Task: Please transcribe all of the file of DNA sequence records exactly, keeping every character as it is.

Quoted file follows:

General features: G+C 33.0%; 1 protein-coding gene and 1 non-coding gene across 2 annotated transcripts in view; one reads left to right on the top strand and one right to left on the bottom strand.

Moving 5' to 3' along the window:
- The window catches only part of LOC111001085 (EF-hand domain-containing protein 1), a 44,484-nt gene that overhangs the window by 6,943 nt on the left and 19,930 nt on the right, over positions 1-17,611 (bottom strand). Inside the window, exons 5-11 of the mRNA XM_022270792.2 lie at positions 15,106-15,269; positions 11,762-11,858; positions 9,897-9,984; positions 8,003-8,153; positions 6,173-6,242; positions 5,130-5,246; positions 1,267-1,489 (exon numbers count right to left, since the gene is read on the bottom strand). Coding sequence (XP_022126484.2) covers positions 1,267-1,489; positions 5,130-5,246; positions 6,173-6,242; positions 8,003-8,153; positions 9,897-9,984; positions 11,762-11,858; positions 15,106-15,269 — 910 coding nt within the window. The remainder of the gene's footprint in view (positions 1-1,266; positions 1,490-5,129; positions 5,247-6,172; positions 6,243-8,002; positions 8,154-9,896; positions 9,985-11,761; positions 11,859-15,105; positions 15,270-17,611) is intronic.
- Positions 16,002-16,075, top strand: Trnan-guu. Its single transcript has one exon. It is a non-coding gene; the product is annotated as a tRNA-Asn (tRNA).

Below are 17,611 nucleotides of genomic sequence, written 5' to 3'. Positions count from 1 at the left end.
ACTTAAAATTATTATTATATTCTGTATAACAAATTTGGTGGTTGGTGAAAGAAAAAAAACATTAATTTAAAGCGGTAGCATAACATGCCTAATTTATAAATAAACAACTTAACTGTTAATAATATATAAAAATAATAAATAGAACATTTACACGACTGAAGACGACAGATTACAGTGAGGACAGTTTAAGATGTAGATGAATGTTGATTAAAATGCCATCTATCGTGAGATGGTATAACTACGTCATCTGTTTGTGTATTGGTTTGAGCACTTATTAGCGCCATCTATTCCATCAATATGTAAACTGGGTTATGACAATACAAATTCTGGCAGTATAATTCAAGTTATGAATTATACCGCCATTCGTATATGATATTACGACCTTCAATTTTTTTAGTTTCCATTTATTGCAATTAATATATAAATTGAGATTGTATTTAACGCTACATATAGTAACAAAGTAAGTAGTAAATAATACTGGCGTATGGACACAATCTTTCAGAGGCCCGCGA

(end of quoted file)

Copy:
General features: G+C 33.0%; 1 protein-coding gene and 1 non-coding gene across 2 annotated transcripts in view; one reads left to right on the top strand and one right to left on the bottom strand.

Moving 5' to 3' along the window:
- The window catches only part of LOC111001085 (EF-hand domain-containing protein 1), a 44,484-nt gene that overhangs the window by 6,943 nt on the left and 19,930 nt on the right, over positions 1-17,611 (bottom strand). Inside the window, exons 5-11 of the mRNA XM_022270792.2 lie at positions 15,106-15,269; positions 11,762-11,858; positions 9,897-9,984; positions 8,003-8,153; positions 6,173-6,242; positions 5,130-5,246; positions 1,267-1,489 (exon numbers count right to left, since the gene is read on the bottom strand). Coding sequence (XP_022126484.2) covers positions 1,267-1,489; positions 5,130-5,246; positions 6,173-6,242; positions 8,003-8,153; positions 9,897-9,984; positions 11,762-11,858; positions 15,106-15,269 — 910 coding nt within the window. The remainder of the gene's footprint in view (positions 1-1,266; positions 1,490-5,129; positions 5,247-6,172; positions 6,243-8,002; positions 8,154-9,896; positions 9,985-11,761; positions 11,859-15,105; positions 15,270-17,611) is intronic.
- Positions 16,002-16,075, top strand: Trnan-guu. Its single transcript has one exon. It is a non-coding gene; the product is annotated as a tRNA-Asn (tRNA).

Below are 17,611 nucleotides of genomic sequence, written 5' to 3'. Positions count from 1 at the left end.
ACTTAAAATTATTATTATATTCTGTATAACAAATTTGGTGGTTGGTGAAAGAAAAAAAACATTAATTTAAAGCGGTAGCATAACATGCCTAATTTATAAATAAACAACTTAACTGTTAATAATATATAAAAATAATAAATAGAACATTTACACGACTGAAGACGACAGATTACAGTGAGGACAGTTTAAGATGTAGATGAATGTTGATTAAAATGCCATCTATCGTGAGATGGTATAACTACGTCATCTGTTTGTGTATTGGTTTGAGCACTTATTAGCGCCATCTATTCCATCAATATGTAAACTGGGTTATGACAATACAAATTCTGGCAGTATAATTCAAGTTATGAATTATACCGCCATTCGTATATGATATTACGACCTTCAATTTTTTTAGTTTCCATTTATTGCAATTAATATATAAATTGAGATTGTATTTAACGCTACATATAGTAACAAAGTAAGTAGTAAATAATACTGGCGTATGGACACAATCTTTCAGAGGCCCGCGA